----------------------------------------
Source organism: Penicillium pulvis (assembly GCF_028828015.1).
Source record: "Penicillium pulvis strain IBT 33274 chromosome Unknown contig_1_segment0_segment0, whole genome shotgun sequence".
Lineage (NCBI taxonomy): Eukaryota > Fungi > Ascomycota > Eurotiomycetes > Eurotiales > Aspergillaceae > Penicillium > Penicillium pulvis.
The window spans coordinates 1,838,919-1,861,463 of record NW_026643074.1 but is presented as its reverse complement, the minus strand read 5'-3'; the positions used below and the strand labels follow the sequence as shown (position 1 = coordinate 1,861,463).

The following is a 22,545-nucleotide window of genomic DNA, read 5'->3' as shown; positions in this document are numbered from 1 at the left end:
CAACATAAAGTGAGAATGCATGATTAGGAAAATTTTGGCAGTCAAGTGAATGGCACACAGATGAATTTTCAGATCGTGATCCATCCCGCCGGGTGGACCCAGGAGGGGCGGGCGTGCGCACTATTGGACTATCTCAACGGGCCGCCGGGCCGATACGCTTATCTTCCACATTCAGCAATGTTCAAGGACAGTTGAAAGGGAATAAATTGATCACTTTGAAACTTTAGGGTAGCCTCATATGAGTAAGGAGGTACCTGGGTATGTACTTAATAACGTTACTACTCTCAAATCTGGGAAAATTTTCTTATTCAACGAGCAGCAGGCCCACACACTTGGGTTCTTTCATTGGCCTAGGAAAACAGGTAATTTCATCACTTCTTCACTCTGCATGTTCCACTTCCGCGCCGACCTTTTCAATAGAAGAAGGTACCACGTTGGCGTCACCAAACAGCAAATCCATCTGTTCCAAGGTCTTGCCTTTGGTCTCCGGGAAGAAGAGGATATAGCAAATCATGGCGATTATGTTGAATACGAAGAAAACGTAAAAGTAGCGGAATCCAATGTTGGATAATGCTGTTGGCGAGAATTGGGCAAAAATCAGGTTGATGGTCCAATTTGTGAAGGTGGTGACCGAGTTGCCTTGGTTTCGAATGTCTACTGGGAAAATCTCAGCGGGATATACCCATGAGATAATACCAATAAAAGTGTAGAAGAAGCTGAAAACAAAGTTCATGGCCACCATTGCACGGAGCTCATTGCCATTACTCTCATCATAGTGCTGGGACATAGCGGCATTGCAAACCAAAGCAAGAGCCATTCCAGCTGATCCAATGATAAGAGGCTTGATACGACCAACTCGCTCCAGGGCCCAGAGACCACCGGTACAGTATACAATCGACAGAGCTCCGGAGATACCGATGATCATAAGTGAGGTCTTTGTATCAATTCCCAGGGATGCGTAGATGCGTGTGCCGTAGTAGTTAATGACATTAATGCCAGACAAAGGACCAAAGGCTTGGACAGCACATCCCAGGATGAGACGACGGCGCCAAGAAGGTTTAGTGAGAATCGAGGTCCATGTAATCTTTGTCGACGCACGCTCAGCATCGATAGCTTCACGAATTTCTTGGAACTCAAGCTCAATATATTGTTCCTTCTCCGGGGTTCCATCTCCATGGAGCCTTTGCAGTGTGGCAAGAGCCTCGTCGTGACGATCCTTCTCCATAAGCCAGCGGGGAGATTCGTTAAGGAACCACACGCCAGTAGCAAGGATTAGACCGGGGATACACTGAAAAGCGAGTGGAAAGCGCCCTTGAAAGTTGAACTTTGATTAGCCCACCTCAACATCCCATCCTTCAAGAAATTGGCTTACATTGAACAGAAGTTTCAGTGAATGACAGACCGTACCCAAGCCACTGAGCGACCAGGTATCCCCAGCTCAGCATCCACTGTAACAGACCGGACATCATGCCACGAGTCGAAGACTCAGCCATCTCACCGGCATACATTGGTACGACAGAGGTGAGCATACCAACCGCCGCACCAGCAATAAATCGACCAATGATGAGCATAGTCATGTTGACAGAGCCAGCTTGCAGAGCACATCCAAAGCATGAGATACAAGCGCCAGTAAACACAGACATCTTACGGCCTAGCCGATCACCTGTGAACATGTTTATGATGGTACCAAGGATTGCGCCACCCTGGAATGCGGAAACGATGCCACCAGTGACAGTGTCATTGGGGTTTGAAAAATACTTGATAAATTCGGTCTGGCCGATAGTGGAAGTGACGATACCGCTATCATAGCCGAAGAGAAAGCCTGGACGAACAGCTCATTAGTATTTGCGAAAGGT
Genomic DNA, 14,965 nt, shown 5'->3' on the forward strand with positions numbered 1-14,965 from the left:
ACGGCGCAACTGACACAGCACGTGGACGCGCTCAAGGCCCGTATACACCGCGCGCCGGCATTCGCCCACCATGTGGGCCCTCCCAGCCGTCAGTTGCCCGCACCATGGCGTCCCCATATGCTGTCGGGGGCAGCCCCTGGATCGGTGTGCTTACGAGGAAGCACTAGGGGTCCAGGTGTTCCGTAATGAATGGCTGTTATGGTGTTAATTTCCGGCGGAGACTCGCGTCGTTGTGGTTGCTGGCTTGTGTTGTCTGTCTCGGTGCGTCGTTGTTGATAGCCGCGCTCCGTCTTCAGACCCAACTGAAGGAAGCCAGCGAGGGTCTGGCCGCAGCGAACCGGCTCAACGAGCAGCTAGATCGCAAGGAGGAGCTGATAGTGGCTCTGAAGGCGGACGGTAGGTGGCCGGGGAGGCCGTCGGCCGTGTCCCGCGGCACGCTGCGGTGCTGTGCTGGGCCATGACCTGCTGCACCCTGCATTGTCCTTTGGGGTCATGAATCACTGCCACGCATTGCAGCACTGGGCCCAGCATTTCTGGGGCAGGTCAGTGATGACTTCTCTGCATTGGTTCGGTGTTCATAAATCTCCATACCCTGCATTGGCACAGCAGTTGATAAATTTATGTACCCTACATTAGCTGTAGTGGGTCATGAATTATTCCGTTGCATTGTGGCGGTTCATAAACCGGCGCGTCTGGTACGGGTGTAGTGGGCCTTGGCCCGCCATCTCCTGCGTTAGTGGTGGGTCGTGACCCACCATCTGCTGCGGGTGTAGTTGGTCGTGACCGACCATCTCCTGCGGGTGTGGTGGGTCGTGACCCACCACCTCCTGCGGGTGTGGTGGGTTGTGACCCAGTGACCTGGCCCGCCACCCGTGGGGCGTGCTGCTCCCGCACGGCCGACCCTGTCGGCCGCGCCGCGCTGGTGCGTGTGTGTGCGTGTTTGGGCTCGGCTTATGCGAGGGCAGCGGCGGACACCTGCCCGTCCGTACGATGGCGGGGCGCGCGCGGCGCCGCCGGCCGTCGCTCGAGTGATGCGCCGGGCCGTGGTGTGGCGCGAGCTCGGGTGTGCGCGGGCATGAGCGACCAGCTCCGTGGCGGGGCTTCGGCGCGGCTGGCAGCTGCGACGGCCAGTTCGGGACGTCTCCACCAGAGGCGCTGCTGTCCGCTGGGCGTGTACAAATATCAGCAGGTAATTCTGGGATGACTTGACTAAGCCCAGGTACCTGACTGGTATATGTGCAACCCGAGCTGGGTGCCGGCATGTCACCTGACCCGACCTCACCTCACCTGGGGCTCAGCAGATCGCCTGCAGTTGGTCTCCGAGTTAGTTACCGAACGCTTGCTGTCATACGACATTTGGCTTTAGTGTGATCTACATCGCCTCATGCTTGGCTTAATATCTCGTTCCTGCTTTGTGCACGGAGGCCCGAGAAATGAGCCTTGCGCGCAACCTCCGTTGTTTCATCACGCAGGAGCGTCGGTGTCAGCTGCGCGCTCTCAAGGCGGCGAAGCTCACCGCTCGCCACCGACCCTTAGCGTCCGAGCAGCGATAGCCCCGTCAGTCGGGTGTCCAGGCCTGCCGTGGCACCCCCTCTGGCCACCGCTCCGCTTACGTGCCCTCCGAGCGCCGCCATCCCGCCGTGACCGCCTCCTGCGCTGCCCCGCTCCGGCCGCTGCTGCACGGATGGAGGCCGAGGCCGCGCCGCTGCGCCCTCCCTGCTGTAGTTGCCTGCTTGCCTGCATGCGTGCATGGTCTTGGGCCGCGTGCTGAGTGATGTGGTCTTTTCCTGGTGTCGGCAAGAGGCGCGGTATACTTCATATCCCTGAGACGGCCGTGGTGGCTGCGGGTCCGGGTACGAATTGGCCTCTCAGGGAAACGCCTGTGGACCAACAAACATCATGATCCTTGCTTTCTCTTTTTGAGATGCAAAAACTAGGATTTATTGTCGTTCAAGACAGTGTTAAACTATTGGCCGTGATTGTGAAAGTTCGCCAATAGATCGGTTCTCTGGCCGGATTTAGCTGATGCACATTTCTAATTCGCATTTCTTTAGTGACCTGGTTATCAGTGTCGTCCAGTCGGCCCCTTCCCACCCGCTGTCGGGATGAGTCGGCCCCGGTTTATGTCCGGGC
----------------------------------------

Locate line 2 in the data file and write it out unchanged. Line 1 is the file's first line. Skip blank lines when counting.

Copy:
Source record: "Penicillium pulvis strain IBT 33274 chromosome Unknown contig_1_segment0_segment0, whole genome shotgun sequence".